“Benjamin Franklin’s Bastard by Sally Cabot is an absorbing and compelling work of literary historical fiction that brings to life a little-known chapter of the American Revolution — the story of Benjamin Franklin and his bastard son, and the women who loved them both.
William Franklin, the son of Benjamin and his favorite mistress, Anne, is raised by Deborah, Benjamin’s wife. A steadfast loyalist, he and his father cannot reconcile their wildly disparate views, causing a rift in the bond both thought unbreakable.
Fascinating and heartbreaking, Benjamin Franklin’s Bastard is a gripping tale of family, love, and war, set against one of America’s most fascinating periods of history.” – Goodreads
Raise your hand if you always thought Benjamin Franklin was a sweet, pudgy, curly-haired man who liked to fly kites? Well, it turns out, not so much… In Benjamin Franklin’s Bastard: A Novel by Sally Cabot (who also writes under the name Sally Gunning), we get a look at a different Benjamin Franklin altogether. Now, this is a very much fictionalized account of Ben’s life, but it does happen to be mired in fact – fact which, frankly, shocked me. Apparently, Benjamin Franklin got a little too friendly with a young woman before he was married and made a bay-bay out of wedlock. Hence, the lovely, lovely title: Benjamin Franklin’s Bastard. Not the best title, in my opinion, but whatever works, I guess.
So. Shortly after Franklin fake-marries the woman who becomes his common-law wife (long story, just read the book) he discovers the existence of the baby he had unknowingly fathered. The child’s mother – a prostitute – is living in extreme poverty, and Franklin takes the child – William – home with him and asks his wife, Deborah, to raise him as her own. She agrees, but winds up becoming a resentful and cruel parent.
William Franklin’s actual mother has never been identified in reality; his mother in the book – Anne, the prostitute – is completely fictional. She is a prostitute for whom Benjamin Franklin arranges shelter and employment to better herself in exchange for allowing him to take William. Anne, however, decides she isn’t making enough coin at the job Ben found for her, so she goes back to hooking on the side. She was a very enterprising young woman for her time, apparently. Ben and Anne’s paths continue to cross over the years; at one point they even find themselves back in a sexual relationship. Anne finally finds the strength to cut all ties with Ben at the end of the book.
Now, the following actually happened: apparently Benjamin Franklin spent years at a time away from his wife, Deborah, while visiting England. They had grown apart after the death of their first-born child and I suppose he was trying to escape…? At one point he brought William with him. William, interestingly enough, wound up fathering a child out of wedlock himself – with a prostitute. Like father, like son, as the saying goes… William’s little friend also gives him the baby, who he arranges to be cared for by a British family. While in England, William develops strong political ties to the King, defying Benjamin’s political beliefs that independence is the only way to go. Upon returning to America, William is made governor of New Jersey, pitting him against Benjamin who soon disowns and disinherits him.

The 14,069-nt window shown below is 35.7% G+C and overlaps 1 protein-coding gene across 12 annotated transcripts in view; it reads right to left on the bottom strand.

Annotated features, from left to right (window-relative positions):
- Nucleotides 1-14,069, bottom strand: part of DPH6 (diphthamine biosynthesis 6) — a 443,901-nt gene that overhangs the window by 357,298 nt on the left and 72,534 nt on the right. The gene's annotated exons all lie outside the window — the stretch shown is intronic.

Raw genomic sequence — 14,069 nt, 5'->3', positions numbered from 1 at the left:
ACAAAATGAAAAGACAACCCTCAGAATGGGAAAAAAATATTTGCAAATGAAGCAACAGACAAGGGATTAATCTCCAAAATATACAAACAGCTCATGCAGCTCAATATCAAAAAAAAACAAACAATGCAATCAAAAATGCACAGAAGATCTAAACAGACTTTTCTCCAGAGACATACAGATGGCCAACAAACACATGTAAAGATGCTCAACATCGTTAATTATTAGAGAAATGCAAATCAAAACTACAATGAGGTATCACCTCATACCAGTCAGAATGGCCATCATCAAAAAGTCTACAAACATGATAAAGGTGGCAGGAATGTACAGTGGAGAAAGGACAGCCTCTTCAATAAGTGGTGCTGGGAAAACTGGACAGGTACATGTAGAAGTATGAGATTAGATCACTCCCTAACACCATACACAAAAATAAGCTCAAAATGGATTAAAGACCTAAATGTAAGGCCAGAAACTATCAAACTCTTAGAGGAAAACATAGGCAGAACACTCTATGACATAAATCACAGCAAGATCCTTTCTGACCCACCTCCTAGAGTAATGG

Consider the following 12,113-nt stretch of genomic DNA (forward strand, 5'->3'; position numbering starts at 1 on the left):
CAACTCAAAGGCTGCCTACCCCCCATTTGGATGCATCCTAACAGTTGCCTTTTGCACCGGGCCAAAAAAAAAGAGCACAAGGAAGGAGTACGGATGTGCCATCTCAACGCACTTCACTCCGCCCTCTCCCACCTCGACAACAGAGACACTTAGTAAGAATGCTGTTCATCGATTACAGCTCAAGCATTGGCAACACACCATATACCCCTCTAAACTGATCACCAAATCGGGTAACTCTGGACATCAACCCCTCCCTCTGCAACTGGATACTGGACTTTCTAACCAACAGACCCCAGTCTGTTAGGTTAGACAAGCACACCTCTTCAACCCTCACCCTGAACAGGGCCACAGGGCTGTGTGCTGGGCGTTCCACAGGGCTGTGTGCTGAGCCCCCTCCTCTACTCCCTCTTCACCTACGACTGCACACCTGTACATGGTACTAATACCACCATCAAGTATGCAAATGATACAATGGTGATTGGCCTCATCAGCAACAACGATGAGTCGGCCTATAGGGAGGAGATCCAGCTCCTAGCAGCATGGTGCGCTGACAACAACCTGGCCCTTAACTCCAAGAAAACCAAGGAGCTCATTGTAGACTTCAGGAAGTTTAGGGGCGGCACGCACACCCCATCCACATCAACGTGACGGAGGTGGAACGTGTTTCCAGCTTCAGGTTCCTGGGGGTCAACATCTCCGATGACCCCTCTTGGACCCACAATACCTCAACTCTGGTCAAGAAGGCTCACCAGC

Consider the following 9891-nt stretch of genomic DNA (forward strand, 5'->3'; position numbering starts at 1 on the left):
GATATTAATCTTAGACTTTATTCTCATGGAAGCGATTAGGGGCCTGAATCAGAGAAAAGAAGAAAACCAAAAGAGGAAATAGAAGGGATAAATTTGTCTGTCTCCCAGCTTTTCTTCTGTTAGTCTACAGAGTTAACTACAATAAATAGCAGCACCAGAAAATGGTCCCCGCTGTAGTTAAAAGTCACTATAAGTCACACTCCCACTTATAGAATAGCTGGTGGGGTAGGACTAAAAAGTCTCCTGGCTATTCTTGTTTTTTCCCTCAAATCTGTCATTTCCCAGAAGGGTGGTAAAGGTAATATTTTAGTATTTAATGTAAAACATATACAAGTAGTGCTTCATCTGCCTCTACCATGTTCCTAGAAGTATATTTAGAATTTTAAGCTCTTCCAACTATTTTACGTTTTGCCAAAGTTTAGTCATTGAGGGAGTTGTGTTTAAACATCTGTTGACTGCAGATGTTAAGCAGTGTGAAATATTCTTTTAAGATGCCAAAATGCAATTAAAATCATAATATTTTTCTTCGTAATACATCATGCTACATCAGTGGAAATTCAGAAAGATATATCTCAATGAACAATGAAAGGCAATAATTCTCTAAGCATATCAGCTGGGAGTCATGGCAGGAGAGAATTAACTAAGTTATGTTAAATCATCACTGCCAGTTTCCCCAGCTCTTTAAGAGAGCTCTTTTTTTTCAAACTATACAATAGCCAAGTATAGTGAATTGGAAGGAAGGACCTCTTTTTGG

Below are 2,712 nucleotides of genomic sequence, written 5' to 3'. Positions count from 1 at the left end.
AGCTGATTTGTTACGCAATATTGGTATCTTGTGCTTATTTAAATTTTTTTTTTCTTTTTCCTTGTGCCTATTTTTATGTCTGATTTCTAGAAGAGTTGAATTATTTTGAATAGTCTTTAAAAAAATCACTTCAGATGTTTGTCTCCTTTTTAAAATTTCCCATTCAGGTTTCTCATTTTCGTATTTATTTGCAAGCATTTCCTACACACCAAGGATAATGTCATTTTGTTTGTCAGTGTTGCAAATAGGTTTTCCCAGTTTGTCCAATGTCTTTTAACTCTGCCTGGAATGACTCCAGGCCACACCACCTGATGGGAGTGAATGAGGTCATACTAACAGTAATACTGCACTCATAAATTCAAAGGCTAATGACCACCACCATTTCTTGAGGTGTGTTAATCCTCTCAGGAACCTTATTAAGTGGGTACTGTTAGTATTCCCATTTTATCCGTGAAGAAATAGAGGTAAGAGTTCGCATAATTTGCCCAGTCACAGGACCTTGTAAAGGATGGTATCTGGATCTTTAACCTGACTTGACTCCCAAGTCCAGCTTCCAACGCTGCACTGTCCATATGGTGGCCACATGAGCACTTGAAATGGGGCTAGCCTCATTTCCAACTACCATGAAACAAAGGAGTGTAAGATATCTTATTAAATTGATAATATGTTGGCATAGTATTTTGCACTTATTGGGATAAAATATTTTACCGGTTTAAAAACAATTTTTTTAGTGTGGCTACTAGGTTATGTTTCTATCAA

Excerpts of actual correspondence between father and son, as well as between Benjamin and his wife, Deborah, were included in this book. It was interesting to learn about these parts of Benjamin Franklin’s life that I had not heard about before. The work as a whole, however, had too much of a “romance novel” feel, which really turns me off. I enjoy historical fiction, and love stories are fine, but I’m not one for cheesy romance novels and this – while not too cheesy – came too close for comfort.
Benjamin Franklin’s Bastard by Sally Cabot was a very easy read, and as I said, it was interesting to learn these tidbits of history about Franklin and his family. It just didn’t quite live up to my expectations. You really don’t have to concentrate too hard to read this, so it would be a good book to read while you’re out at the lake or sitting in the back yard with the kids.
3 stars, sweethearts
Source: Lincoln City Libraries Digital Downloads